Japan Knows Skin Care, So I Put Snail Essence, Bee Venom, and Snake Venom on My Face

I'm in Japan, right? The mothership of bizarre beauty products. Who do I think I am, not trying something new?
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Louise Hung
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I'm in Japan, right? The mothership of bizarre beauty products. Who do I think I am, not trying something new?

My skin has been the texture of sadness lately. 

Even after visiting the Onsen (natural hot spring) a few times, with all its "silkening water" magic, the skin on my face has reverted back to a dry, dull mess in the past couple weeks. 

Plus I have the Cold That Will Not Die. 

So as I'm apt to do, I was complaining to some friends of mine here in Yokohama about my wretched mug. One of them, a longtime resident of Japan, with lovely skin to boot, suggested a facial mask. 

"Uh, duuuuuh," I snorted. "I've made my own concoctions with food, oils, and ego."

Laughing with her soft, non-flakey face-skin, she asked, "But have you tried a venom mask?"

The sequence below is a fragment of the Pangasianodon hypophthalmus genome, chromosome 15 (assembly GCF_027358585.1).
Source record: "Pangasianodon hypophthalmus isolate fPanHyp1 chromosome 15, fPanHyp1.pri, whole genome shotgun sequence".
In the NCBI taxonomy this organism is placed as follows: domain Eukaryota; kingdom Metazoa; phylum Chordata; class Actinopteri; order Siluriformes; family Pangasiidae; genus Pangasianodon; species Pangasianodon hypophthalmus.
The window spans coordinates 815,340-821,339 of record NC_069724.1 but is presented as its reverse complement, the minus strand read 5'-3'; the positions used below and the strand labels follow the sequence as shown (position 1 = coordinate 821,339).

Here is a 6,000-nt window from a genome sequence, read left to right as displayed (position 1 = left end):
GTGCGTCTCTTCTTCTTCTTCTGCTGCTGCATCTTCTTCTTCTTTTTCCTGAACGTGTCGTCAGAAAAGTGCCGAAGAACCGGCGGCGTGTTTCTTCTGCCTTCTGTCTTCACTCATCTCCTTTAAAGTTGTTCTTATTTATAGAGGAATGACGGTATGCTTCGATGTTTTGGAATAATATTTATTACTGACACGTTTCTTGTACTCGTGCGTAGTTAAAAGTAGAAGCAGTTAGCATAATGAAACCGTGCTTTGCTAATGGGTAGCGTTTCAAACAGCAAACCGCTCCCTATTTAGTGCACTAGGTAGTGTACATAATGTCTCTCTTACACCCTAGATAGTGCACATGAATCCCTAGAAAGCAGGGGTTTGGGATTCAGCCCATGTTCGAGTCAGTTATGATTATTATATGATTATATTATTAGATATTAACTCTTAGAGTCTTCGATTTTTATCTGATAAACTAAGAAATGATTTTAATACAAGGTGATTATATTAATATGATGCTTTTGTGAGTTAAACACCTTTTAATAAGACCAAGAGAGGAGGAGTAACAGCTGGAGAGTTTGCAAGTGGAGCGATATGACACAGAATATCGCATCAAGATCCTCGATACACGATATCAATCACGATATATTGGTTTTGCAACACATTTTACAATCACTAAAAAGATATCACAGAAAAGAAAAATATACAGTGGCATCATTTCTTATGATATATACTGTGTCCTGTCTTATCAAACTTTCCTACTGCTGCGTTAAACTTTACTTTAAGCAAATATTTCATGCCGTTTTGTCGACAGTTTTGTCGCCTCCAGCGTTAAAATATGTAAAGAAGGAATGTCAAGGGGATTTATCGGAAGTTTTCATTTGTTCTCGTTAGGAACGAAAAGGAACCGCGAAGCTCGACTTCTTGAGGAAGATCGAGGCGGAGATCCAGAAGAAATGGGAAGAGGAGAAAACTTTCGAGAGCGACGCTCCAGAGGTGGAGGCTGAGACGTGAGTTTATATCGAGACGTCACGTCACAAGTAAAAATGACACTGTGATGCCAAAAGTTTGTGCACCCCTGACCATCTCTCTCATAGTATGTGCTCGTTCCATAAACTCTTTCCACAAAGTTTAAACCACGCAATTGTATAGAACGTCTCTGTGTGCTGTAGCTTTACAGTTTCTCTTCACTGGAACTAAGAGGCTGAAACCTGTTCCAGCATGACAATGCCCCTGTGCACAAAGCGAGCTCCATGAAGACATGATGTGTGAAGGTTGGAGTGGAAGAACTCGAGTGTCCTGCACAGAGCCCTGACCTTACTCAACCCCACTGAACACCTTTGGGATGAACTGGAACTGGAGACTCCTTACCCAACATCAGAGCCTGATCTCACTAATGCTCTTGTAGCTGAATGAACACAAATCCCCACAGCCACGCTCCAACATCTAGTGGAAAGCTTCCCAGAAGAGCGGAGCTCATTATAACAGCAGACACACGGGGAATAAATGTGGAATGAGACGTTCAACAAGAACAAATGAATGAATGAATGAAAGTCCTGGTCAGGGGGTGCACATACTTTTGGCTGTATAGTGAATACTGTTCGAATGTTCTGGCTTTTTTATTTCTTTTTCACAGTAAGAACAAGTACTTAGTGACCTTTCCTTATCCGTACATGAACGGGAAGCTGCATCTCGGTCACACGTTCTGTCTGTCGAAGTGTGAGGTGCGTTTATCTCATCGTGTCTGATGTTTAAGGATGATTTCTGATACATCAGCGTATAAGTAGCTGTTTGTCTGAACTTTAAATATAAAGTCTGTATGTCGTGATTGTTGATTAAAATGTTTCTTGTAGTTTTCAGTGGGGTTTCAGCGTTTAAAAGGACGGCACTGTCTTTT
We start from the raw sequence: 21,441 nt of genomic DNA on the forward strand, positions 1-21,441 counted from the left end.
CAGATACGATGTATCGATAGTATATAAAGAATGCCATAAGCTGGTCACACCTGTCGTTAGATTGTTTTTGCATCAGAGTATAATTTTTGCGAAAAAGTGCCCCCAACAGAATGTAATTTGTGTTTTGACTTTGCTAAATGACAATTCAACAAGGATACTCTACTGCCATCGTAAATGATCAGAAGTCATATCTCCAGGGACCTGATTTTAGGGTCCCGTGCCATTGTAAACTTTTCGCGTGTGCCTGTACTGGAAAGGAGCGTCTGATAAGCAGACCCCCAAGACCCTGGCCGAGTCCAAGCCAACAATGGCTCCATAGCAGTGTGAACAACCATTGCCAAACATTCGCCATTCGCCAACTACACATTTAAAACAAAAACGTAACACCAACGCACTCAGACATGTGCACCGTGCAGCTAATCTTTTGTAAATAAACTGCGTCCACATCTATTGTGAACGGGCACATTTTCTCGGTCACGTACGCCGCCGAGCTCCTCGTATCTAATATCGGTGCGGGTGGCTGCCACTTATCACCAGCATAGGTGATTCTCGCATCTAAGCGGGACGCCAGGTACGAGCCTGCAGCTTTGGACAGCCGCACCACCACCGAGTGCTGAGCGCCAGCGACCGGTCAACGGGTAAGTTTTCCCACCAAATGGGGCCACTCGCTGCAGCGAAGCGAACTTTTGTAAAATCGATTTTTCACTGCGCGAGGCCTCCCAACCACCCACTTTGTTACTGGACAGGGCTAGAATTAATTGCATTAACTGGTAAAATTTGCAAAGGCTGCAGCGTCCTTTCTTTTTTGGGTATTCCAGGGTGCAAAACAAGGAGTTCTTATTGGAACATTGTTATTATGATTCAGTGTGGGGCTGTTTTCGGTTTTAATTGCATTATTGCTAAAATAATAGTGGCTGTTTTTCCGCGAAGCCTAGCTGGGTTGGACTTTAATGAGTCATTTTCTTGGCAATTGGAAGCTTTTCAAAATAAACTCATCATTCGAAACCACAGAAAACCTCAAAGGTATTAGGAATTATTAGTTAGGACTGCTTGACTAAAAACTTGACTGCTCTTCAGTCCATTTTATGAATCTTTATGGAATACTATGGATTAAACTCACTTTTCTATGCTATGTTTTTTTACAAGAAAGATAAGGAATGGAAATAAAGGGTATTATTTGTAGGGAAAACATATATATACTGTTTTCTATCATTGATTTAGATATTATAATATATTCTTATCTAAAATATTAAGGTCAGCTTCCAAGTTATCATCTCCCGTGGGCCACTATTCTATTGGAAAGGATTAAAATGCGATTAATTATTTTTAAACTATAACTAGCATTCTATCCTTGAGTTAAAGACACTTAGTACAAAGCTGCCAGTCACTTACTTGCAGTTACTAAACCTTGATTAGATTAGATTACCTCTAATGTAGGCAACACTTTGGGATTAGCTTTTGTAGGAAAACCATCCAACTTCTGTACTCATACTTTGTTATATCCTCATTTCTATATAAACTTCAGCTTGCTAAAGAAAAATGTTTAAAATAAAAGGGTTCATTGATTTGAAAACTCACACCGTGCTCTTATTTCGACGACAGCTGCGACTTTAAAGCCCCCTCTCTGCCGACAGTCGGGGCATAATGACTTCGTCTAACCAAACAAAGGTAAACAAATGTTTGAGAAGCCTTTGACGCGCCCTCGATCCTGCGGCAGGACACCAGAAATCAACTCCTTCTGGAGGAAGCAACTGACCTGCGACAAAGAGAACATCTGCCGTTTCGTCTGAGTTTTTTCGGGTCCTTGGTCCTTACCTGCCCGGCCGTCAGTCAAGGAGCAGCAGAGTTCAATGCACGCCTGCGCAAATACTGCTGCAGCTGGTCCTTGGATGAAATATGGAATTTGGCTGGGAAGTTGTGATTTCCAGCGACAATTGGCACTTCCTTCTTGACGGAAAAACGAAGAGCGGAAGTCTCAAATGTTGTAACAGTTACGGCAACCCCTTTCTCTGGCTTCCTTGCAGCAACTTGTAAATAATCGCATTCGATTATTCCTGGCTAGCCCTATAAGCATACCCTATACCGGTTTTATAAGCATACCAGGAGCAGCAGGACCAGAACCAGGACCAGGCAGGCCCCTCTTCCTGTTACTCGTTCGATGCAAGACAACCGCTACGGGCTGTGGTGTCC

Pure Smile Venom and Essence Japan Masks

Pure Smile Snake Venom Essence Mask, Bee Venom Essence Mask, and Snail Essence Mask. 

Blerg?

She suggested that I get myself down to my local mega drugstore and pick up a couple inexpensive masks just to start with. "Don't go crazy. See if you like them. Of course, there are more luxurious [pricey], but for maintenance, the 95 yen ones [about $.81 USD] are great!"

I'm really picky about what goes on my fair visage, but looking at my friend's glowing skin I decided that, just this once, I'd put my trust in a "gimmicky" drugstore facial mask.

I mean I'm in Japan right? The mothership of bizarre beauty products. Who did I think I was not trying something new?

So one night, while buying cat litter (which is what my daily life has basically been reduced to) at the mega drugstore, I stopped by the beauty section and looked for the masks. There was a big display of over a dozen facial masks ranging from various venoms and essences to DIAMOND masks. 

I decided to stay focused and go with a snake venom mask, a bee venom mask, and a snail essence mask (for good measure). The DIAMOND mask would have to wait. Each mask was made by a company called Pure Smile and, like my fresh-faced friend said, only cost approximately $.81 USD (unfortunately the masks are a little more costly when ordered online). I was set. 

All week long, I've been putting various creature juices on my face. Even as I type these words, the snake venom mask is glued to me.